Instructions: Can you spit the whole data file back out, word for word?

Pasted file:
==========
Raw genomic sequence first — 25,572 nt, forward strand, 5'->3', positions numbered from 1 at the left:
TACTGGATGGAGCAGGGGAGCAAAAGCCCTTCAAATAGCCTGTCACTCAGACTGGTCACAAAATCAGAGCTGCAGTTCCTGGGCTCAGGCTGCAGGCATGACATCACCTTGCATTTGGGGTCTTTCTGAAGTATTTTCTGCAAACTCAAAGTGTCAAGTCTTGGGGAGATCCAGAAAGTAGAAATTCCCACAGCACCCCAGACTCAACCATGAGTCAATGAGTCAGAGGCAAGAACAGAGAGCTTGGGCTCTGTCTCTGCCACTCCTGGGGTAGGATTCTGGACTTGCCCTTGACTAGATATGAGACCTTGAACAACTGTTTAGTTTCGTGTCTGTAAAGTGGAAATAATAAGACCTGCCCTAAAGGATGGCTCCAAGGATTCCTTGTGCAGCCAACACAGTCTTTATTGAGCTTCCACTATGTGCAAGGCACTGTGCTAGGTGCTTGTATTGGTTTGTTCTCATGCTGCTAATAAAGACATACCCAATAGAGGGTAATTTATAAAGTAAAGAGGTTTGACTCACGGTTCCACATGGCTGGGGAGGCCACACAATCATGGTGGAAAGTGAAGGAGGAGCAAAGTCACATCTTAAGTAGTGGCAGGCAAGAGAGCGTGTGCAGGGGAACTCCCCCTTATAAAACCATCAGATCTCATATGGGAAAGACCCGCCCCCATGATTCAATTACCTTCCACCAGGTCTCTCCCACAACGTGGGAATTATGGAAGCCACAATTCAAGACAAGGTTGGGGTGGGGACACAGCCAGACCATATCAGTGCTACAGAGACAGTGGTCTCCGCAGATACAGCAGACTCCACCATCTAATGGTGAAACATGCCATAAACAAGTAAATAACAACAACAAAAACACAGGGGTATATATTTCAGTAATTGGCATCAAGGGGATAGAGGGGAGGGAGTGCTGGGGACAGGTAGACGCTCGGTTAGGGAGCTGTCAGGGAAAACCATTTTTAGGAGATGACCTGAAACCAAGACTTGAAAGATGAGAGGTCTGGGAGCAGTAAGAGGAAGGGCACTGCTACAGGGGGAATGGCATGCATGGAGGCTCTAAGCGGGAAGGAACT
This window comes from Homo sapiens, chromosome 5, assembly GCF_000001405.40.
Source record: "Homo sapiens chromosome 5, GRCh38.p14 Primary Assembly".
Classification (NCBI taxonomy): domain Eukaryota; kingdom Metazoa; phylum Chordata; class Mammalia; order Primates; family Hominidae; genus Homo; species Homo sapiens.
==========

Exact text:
Raw genomic sequence first — 25,572 nt, forward strand, 5'->3', positions numbered from 1 at the left:
TACTGGATGGAGCAGGGGAGCAAAAGCCCTTCAAATAGCCTGTCACTCAGACTGGTCACAAAATCAGAGCTGCAGTTCCTGGGCTCAGGCTGCAGGCATGACATCACCTTGCATTTGGGGTCTTTCTGAAGTATTTTCTGCAAACTCAAAGTGTCAAGTCTTGGGGAGATCCAGAAAGTAGAAATTCCCACAGCACCCCAGACTCAACCATGAGTCAATGAGTCAGAGGCAAGAACAGAGAGCTTGGGCTCTGTCTCTGCCACTCCTGGGGTAGGATTCTGGACTTGCCCTTGACTAGATATGAGACCTTGAACAACTGTTTAGTTTCGTGTCTGTAAAGTGGAAATAATAAGACCTGCCCTAAAGGATGGCTCCAAGGATTCCTTGTGCAGCCAACACAGTCTTTATTGAGCTTCCACTATGTGCAAGGCACTGTGCTAGGTGCTTGTATTGGTTTGTTCTCATGCTGCTAATAAAGACATACCCAATAGAGGGTAATTTATAAAGTAAAGAGGTTTGACTCACGGTTCCACATGGCTGGGGAGGCCACACAATCATGGTGGAAAGTGAAGGAGGAGCAAAGTCACATCTTAAGTAGTGGCAGGCAAGAGAGCGTGTGCAGGGGAACTCCCCCTTATAAAACCATCAGATCTCATATGGGAAAGACCCGCCCCCATGATTCAATTACCTTCCACCAGGTCTCTCCCACAACGTGGGAATTATGGAAGCCACAATTCAAGACAAGGTTGGGGTGGGGACACAGCCAGACCATATCAGTGCTACAGAGACAGTGGTCTCCGCAGATACAGCAGACTCCACCATCTAATGGTGAAACATGCCATAAACAAGTAAATAACAACAACAAAAACACAGGGGTATATATTTCAGTAATTGGCATCAAGGGGATAGAGGGGAGGGAGTGCTGGGGACAGGTAGACGCTCGGTTAGGGAGCTGTCAGGGAAAACCATTTTTAGGAGATGACCTGAAACCAAGACTTGAAAGATGAGAGGTCTGGGAGCAGTAAGAGGAAGGGCACTGCTACAGGGGGAATGGCATGCATGGAGGCTCTAAGCGGGAAGGAACT
This window comes from Homo sapiens, chromosome 5, assembly GCF_000001405.40.
Source record: "Homo sapiens chromosome 5, GRCh38.p14 Primary Assembly".
Classification (NCBI taxonomy): domain Eukaryota; kingdom Metazoa; phylum Chordata; class Mammalia; order Primates; family Hominidae; genus Homo; species Homo sapiens.